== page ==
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Mature food scholar discoveries passion for agronomy on placement

Posted 20 March

“Although I came to Harper Adams to study food and nutrition, my realisation of my passion for crops and agronomy happened purely by chance!"

Paul Lewis with Kym Smith

Paul Lewis with Kym Smith

Kym Smith started to study BSc (Hons) Food Nutrition and Wellbeing at Harper Adams University as a mature student, after deciding she wanted a career change. However, it was while on her placement year that she realised where her true passion lies; in agronomy.

The 40 year-old final year student from Telford, Shropshire, has recently been awarded a Paul Singleton Scholarship to help fund her BASIS agronomy qualification to help her reach her goal of being a crop manager.

“Although I came to Harper Adams to study food and nutrition, my realisation of my passion for crops and agronomy happened purely by chance!

“I chose to come and study a degree because my life was at a turning point and I wanted to change my career.

“Food was incredibly interesting to me and I wanted to understand the truth behind all the mixed media messages that are continually confusing people about what they should eat and why.

“I could never have imagined that my degree would lead me to where I am today.

“I applied to do my placement at a farm local to myself; PDM Produce. My original intention was to work within the technical department, as they also pack baby leaf mixes, spinach and celery.

“My employers decided that to understand their business, my first role would be to work on an iceberg harvest rig. The hours were long, but the Eastern European crew that I worked with made the days fly by.

“At the end of the season, I went to work for the technical department, but straight away I was longing to go back outdoors.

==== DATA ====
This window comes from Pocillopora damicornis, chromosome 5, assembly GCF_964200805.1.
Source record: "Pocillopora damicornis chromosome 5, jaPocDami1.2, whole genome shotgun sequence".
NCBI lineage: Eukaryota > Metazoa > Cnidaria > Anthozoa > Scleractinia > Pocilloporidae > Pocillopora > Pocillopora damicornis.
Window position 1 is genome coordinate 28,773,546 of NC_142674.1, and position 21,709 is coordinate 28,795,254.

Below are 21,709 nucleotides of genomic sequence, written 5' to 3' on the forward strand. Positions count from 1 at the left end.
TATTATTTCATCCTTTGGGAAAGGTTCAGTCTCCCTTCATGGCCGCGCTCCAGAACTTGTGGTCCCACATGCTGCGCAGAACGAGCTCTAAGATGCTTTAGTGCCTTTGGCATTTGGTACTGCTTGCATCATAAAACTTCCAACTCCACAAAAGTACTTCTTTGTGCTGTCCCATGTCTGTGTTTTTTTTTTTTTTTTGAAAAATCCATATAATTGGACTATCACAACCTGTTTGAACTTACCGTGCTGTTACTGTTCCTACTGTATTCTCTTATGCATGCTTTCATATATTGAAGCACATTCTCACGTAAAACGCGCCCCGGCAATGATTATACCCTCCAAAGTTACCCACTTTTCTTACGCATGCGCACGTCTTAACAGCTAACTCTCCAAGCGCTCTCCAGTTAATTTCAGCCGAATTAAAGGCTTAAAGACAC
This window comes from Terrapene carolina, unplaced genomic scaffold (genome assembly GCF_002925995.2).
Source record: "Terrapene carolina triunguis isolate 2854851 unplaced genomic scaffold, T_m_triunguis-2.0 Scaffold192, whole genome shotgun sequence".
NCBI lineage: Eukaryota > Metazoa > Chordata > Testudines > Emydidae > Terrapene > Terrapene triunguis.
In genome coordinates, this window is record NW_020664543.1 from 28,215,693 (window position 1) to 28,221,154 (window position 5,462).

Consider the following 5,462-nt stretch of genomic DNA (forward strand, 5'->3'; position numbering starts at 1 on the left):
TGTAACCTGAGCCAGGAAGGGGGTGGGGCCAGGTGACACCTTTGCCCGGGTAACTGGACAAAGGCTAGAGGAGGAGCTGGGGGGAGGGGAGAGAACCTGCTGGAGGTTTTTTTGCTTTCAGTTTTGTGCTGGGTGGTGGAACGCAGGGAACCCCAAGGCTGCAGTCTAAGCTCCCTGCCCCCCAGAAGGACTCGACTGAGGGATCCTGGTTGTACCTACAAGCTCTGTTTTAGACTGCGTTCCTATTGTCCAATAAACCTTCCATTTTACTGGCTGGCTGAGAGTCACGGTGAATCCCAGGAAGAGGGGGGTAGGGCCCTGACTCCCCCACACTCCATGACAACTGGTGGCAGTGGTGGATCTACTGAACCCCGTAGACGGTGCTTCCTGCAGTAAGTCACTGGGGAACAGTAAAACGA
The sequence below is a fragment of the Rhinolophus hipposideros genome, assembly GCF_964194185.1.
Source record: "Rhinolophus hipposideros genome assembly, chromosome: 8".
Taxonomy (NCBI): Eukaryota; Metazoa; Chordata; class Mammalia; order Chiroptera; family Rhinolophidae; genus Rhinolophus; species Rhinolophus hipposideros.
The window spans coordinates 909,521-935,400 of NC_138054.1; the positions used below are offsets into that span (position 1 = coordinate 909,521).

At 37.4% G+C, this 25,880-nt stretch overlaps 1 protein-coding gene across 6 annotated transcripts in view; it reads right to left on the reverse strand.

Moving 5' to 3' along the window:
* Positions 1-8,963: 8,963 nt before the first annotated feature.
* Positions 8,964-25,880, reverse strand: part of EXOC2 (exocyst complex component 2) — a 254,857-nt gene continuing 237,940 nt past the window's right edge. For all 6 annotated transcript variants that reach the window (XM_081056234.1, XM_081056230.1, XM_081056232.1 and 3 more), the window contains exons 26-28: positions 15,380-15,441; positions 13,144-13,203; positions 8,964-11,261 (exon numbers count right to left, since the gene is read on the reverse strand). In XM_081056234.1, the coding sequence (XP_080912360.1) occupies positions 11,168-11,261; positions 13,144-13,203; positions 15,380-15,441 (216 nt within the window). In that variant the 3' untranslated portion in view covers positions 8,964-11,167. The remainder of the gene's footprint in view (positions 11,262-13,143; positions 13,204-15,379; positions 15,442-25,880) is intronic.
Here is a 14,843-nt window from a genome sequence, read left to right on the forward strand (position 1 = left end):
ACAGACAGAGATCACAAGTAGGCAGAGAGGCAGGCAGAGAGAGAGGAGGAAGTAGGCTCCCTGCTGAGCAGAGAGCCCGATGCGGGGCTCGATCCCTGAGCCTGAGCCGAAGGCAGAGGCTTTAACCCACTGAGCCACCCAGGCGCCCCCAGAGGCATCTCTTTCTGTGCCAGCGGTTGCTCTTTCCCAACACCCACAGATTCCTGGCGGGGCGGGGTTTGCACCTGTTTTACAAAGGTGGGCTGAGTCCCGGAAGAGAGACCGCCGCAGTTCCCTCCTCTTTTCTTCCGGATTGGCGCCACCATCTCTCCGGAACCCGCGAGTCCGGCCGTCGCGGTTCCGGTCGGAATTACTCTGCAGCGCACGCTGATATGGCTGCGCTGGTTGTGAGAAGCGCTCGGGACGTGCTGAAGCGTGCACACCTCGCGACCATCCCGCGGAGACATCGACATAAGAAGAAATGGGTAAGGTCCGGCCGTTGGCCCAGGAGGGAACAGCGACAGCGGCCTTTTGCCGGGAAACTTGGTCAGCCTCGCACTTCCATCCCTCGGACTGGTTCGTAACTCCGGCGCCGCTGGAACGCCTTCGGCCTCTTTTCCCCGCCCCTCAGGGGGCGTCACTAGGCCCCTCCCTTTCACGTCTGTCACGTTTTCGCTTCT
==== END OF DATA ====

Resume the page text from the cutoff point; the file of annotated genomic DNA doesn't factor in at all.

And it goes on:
“During the winter, I’d also been part of a project which was looking at plants being grown under LED top lights in the greenhouse. When spring came, it made sense to my boss that I continued this project and watched as these plants were planted and to see if the lights had improved their health.

“This led to me being asked to spend last summer in charge of all the trials of new varieties. I planted 66 trials during this time and assessed them with the various seed companies. I learnt a lot!

“Other parts of my role involved crop walking; checking to see when the crops were ready to harvest, checking on insect traps to decide if pesticides were needed and field risk assessments.

“This job showed me that it was exactly what I wanted to do for my career.

“My chosen path means that I’ll devote the rest of my career to growing and protecting crops and looking for better ways to improve the way we farm.

“I want to eventually become a crop manager. I know my degree would be better suited to a new product development or technical role, but I’d rather continue learning as I’ve found what I’m passionate about. Although I realise I still have a lot to learn, this is where my heart is, and I’m very excited about the future.

“After university, I want to take the BASIS agronomy qualification and to work in a trainee role to continue learning about agronomy and crops.

“Gaining the Paul Singleton Scholarship will now allow me to take this qualification, which will ensure that I’ve a good chance within the industry.

“I’d like to thank the scholarship panel for selecting me. Having my future career in crops being recognised means the world to me.”

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